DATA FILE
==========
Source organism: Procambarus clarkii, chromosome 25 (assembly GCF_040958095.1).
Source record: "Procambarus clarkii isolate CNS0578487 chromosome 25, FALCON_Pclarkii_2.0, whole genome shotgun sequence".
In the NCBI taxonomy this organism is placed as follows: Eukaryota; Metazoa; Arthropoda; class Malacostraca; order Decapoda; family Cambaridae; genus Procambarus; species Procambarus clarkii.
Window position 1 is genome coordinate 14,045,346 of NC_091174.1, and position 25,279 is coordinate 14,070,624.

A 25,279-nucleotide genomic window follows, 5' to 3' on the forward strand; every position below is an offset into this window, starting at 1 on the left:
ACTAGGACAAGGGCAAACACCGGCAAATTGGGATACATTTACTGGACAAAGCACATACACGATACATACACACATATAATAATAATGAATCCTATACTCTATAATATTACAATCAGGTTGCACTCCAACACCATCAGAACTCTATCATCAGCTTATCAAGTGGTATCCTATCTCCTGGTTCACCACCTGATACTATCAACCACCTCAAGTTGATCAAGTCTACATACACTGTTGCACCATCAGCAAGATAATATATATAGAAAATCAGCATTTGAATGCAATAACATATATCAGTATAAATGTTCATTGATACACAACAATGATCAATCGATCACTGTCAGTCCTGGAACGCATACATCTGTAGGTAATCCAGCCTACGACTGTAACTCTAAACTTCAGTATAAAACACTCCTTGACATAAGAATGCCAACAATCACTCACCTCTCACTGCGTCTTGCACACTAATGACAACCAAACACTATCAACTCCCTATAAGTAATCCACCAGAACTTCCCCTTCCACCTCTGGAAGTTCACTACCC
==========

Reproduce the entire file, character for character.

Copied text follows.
Source organism: Procambarus clarkii, chromosome 25 (assembly GCF_040958095.1).
Source record: "Procambarus clarkii isolate CNS0578487 chromosome 25, FALCON_Pclarkii_2.0, whole genome shotgun sequence".
In the NCBI taxonomy this organism is placed as follows: Eukaryota; Metazoa; Arthropoda; class Malacostraca; order Decapoda; family Cambaridae; genus Procambarus; species Procambarus clarkii.
Window position 1 is genome coordinate 14,045,346 of NC_091174.1, and position 25,279 is coordinate 14,070,624.

A 25,279-nucleotide genomic window follows, 5' to 3' on the forward strand; every position below is an offset into this window, starting at 1 on the left:
ACTAGGACAAGGGCAAACACCGGCAAATTGGGATACATTTACTGGACAAAGCACATACACGATACATACACACATATAATAATAATGAATCCTATACTCTATAATATTACAATCAGGTTGCACTCCAACACCATCAGAACTCTATCATCAGCTTATCAAGTGGTATCCTATCTCCTGGTTCACCACCTGATACTATCAACCACCTCAAGTTGATCAAGTCTACATACACTGTTGCACCATCAGCAAGATAATATATATAGAAAATCAGCATTTGAATGCAATAACATATATCAGTATAAATGTTCATTGATACACAACAATGATCAATCGATCACTGTCAGTCCTGGAACGCATACATCTGTAGGTAATCCAGCCTACGACTGTAACTCTAAACTTCAGTATAAAACACTCCTTGACATAAGAATGCCAACAATCACTCACCTCTCACTGCGTCTTGCACACTAATGACAACCAAACACTATCAACTCCCTATAAGTAATCCACCAGAACTTCCCCTTCCACCTCTGGAAGTTCACTACCC